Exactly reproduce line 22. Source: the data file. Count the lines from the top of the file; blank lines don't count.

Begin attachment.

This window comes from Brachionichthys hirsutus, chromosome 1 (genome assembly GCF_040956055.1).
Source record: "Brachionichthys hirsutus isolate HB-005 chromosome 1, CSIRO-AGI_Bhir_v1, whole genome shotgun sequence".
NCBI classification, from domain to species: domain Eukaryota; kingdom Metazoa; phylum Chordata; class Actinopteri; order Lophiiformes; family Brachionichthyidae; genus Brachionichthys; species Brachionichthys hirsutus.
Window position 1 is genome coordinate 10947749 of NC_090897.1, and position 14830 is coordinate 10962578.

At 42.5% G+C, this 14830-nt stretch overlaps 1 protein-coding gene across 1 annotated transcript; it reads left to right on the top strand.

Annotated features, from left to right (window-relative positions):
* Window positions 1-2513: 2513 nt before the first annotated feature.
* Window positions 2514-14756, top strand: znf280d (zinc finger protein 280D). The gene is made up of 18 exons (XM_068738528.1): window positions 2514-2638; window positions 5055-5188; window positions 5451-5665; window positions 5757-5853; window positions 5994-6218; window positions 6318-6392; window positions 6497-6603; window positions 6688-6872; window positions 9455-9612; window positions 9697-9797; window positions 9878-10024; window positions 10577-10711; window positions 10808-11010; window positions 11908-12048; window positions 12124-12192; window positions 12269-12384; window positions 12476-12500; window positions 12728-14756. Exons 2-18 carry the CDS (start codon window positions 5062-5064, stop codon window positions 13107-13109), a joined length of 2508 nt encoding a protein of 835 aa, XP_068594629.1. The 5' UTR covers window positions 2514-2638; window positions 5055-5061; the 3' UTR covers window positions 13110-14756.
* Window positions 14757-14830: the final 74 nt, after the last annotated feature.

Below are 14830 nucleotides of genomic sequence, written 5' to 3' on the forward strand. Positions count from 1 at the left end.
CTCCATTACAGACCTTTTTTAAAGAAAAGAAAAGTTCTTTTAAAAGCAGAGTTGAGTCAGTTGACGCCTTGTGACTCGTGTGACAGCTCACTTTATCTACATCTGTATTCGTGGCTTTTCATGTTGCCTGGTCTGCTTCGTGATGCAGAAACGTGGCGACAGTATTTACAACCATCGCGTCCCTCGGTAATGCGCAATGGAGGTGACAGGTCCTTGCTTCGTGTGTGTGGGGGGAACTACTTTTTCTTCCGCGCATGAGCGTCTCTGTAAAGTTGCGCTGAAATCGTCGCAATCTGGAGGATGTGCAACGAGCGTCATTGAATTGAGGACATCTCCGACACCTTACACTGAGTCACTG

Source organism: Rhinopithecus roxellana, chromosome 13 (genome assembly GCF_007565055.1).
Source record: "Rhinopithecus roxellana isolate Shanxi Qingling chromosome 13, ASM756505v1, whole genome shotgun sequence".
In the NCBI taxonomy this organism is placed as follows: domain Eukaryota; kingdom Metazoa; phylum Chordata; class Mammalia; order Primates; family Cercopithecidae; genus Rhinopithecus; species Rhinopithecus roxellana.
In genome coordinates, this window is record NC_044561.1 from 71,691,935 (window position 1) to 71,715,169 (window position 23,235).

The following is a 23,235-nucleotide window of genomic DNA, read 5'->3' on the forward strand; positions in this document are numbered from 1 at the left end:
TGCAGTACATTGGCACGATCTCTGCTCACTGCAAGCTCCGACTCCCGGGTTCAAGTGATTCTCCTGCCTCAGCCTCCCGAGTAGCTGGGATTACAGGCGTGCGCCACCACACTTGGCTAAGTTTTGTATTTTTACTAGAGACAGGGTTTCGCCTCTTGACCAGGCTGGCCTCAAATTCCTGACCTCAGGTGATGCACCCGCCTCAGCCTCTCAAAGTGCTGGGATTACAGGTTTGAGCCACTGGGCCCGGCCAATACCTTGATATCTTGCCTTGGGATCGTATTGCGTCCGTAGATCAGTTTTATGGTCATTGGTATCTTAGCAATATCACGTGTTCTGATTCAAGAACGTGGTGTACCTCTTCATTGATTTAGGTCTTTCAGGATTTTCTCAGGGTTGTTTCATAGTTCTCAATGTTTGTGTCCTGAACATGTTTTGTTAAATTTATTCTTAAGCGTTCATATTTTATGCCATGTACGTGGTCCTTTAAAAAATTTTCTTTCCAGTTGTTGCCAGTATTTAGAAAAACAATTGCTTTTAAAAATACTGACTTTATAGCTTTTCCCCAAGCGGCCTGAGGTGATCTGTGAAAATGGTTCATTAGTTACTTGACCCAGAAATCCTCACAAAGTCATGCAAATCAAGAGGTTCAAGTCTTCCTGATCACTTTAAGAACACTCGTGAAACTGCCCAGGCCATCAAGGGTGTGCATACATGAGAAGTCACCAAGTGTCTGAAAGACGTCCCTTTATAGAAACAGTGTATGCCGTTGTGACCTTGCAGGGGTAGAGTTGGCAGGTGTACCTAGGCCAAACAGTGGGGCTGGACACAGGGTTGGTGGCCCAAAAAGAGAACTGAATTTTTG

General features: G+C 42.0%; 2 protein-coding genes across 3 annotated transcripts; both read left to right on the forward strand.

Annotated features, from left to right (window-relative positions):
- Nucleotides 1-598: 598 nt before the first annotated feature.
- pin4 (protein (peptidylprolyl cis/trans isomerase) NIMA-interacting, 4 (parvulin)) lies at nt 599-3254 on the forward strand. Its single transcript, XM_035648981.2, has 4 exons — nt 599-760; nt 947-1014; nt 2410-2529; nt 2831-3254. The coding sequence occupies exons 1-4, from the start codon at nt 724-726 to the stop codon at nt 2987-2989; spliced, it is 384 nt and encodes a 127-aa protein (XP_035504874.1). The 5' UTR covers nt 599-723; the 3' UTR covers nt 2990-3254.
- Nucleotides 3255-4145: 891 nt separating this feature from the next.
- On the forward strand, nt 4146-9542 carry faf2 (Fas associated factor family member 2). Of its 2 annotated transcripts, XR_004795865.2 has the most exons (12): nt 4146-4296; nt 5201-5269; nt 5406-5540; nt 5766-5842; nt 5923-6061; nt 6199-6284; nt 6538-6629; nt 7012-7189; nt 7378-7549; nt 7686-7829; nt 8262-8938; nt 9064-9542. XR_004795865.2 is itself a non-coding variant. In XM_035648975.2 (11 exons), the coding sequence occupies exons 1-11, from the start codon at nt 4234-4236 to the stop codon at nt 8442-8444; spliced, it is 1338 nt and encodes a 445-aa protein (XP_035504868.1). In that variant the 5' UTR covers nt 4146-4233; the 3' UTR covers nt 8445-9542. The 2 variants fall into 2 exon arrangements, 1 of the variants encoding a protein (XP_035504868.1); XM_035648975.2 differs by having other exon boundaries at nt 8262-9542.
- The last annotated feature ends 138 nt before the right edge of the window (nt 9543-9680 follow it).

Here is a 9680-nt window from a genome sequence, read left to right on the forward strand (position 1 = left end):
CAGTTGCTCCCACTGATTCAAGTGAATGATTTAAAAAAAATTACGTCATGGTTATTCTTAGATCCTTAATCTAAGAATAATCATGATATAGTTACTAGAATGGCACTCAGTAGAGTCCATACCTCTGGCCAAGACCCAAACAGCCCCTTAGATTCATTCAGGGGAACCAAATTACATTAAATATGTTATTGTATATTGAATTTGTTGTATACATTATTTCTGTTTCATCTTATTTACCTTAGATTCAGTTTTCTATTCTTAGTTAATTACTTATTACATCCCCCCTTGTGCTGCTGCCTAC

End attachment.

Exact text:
- Nucleotides 3255-4145: 891 nt separating this feature from the next.